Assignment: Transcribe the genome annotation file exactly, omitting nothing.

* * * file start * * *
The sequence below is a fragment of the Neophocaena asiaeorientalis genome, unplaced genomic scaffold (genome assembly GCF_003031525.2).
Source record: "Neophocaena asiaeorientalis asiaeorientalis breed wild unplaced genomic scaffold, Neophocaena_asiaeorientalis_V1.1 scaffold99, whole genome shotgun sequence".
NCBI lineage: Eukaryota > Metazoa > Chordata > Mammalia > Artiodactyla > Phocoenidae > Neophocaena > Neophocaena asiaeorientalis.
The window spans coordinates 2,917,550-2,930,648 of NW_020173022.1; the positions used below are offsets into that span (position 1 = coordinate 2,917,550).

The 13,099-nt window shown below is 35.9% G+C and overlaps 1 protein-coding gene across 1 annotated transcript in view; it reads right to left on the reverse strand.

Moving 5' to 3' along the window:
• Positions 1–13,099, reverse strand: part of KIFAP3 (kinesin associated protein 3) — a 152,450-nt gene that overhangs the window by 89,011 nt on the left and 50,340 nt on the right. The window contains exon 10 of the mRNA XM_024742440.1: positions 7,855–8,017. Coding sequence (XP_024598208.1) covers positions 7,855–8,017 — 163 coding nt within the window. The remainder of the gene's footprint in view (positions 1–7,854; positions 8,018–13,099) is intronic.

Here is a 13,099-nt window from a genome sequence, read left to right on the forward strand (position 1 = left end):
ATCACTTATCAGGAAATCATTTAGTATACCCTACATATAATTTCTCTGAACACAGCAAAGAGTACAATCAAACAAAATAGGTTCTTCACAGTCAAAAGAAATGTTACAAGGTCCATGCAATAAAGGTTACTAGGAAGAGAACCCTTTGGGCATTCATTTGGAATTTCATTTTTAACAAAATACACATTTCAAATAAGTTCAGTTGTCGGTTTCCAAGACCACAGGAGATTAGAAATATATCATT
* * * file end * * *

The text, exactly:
The sequence below is a fragment of the Neophocaena asiaeorientalis genome, unplaced genomic scaffold (genome assembly GCF_003031525.2).
Source record: "Neophocaena asiaeorientalis asiaeorientalis breed wild unplaced genomic scaffold, Neophocaena_asiaeorientalis_V1.1 scaffold99, whole genome shotgun sequence".
NCBI lineage: Eukaryota > Metazoa > Chordata > Mammalia > Artiodactyla > Phocoenidae > Neophocaena > Neophocaena asiaeorientalis.
The window spans coordinates 2,917,550-2,930,648 of NW_020173022.1; the positions used below are offsets into that span (position 1 = coordinate 2,917,550).

The 13,099-nt window shown below is 35.9% G+C and overlaps 1 protein-coding gene across 1 annotated transcript in view; it reads right to left on the reverse strand.

Moving 5' to 3' along the window:
• Positions 1–13,099, reverse strand: part of KIFAP3 (kinesin associated protein 3) — a 152,450-nt gene that overhangs the window by 89,011 nt on the left and 50,340 nt on the right. The window contains exon 10 of the mRNA XM_024742440.1: positions 7,855–8,017. Coding sequence (XP_024598208.1) covers positions 7,855–8,017 — 163 coding nt within the window. The remainder of the gene's footprint in view (positions 1–7,854; positions 8,018–13,099) is intronic.

Here is a 13,099-nt window from a genome sequence, read left to right on the forward strand (position 1 = left end):
ATCACTTATCAGGAAATCATTTAGTATACCCTACATATAATTTCTCTGAACACAGCAAAGAGTACAATCAAACAAAATAGGTTCTTCACAGTCAAAAGAAATGTTACAAGGTCCATGCAATAAAGGTTACTAGGAAGAGAACCCTTTGGGCATTCATTTGGAATTTCATTTTTAACAAAATACACATTTCAAATAAGTTCAGTTGTCGGTTTCCAAGACCACAGGAGATTAGAAATATATCATT